Renzi against Conte, again

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After having overcome successfully the dangerous parliamentary vote on the ESM bailout fund, Prime Minister Conte was able to fly to Brussels to participate in Angela Merkel’s triumph over the Recovery Fund.

The agreement on financial resources intended to relaunch the European economies affected by Covid-19 is in fact the great personal success of the German chancellor, the seal of her political leadership in Germany and the European Union before leaving the baton of command in 2021.

In recent months Merkel has managed to please everyone a little, providing French and Southern Europeans with some of the Eurobonds they were clamouring for, Dutch and Nordic the financial discounts and other conditions, most recently even the political concessions so much advocated by Poles and Hungarians. Results that overall certify the centrality of Berlin in the architecture of the continent and that signal the opening of a new phase in the relations between the Federal Republic and its European partners, with the Germans now ready to play a much more assertive role than the traditionally minimalist one assumed until now after their reunification.

Having disposed of the thrill for the celebrations of an agreement which among other things confirms the monstrous sum of 209 billion euros destined for Italy, Prime Minister Conte faces the difficult task of finding a synthesis on the governance of Italy’s Recovery plan, or the national program with the spending priorities of EU funds. The question marks concern more specifically the management of resources, the control room of projects and their checks, names and roles of the six top managers who should oversee the various programs.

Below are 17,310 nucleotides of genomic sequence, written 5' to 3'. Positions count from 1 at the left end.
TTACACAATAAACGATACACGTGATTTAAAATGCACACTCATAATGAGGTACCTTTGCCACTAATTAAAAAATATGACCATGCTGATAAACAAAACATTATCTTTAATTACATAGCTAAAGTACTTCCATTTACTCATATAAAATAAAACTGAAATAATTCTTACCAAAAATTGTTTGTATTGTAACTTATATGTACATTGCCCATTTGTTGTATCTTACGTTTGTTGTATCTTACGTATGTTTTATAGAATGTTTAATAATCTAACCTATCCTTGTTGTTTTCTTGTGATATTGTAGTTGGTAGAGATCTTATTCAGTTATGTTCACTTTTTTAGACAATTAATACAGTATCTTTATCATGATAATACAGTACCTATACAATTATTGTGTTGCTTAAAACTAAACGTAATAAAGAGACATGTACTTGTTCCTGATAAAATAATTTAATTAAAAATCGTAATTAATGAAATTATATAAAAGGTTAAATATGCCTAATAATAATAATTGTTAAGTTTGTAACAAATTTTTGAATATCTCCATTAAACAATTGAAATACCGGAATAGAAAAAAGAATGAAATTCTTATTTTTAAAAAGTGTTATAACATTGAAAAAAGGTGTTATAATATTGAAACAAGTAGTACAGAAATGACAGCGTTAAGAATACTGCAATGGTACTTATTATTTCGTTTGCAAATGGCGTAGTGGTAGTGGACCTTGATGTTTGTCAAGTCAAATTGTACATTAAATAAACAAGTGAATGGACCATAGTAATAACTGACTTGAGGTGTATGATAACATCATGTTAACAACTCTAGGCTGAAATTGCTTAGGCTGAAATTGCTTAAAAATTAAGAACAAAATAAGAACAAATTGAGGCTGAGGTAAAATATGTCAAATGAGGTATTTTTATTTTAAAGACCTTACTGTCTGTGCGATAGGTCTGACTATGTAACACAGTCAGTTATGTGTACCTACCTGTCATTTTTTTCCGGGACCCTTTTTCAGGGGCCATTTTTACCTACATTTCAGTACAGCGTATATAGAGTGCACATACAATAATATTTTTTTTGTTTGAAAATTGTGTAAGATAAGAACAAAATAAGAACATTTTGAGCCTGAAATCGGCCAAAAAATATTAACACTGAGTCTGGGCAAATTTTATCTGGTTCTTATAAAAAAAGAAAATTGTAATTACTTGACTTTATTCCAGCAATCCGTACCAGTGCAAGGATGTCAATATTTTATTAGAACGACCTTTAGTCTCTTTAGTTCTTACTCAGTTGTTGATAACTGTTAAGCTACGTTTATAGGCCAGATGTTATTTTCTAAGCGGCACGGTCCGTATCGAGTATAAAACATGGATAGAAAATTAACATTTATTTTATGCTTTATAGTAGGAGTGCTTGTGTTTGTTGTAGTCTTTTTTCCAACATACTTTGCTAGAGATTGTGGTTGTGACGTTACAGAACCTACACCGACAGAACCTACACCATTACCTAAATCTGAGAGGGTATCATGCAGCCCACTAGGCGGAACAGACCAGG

On this point a tough political battle is raging within the ruling majority, with fault lines by now well known. On the one hand there is precisely the head of the government, who has designed a pyramid structure with the declared objective of speeding up the socio-economic revival of the country and avoiding foreseeable delays in the face of the watchful eye of European institutions and partners. On the other hand there is the discontent of the parties, which are not at all convinced of having to endorse without firing a shot what they perceive to be Palazzo Chigi’s attempt to overthrow Parliament and ministers by claiming full management of the over two hundred Europeans billion destined for Italy.

The leader of the party-revolt responds to the identikit of Matteo Renzi, the demiurge of the Count II administration and above all the warden of a widespread dissatisfaction against the premier that unites surprisingly the otherwise litigious ruling coalition partners. After all, it is not the first time that the leader of small centrist Italia Viva party harshly criticizes the tenant of Palazzo Chigi, already attacked in the past for his inaction or for the tendency to focus crucial decisions only on himself.

Last May the political crisis erupted over the no-confidence vote against Justice Minister Alfonso Bonafede (M5S) was surpassed by the spectre of snap elections that led litigants to take milder advices. This time the same risk does not seem to exist, since the menace of early voting no longer convinces and in Parliament – at least in the short term – there are no alternatives to the current ruling majority.

Hence the vehemence of the attack carried out in the Senate this week by Renzi against Conte and his constant references to the fact that the executive would be at risk if the prime minister were to insist on the control room for the management of European funds. The impression is that at risk is not the government established thanks to the parliamentary pact between M5S-PD-IV-LEU, but rather the seat of the prime minister in the event of a head-on clash with his coalition shareholders in Parliament.

For this reason, it is perfectly plausible to believe that an agreement will be reached on the governance of the Recovery plan as well, like what happened just a couple of days ago for the majority resolution on the ESM bailout fund. For his part, premier Conte has already made it known that he is available to negotiate, while reiterating that some kind of resources coordination is necessary.

While waiting to hear about the next chapter of the chess game focused on the management of the highly coveted European resources – a fundamental objective for all those who want to be re-elected in 2023 – it is certain that the level of ruling coalition infightings shows no signs of decreasing. This is why it must be monitored with constant attention.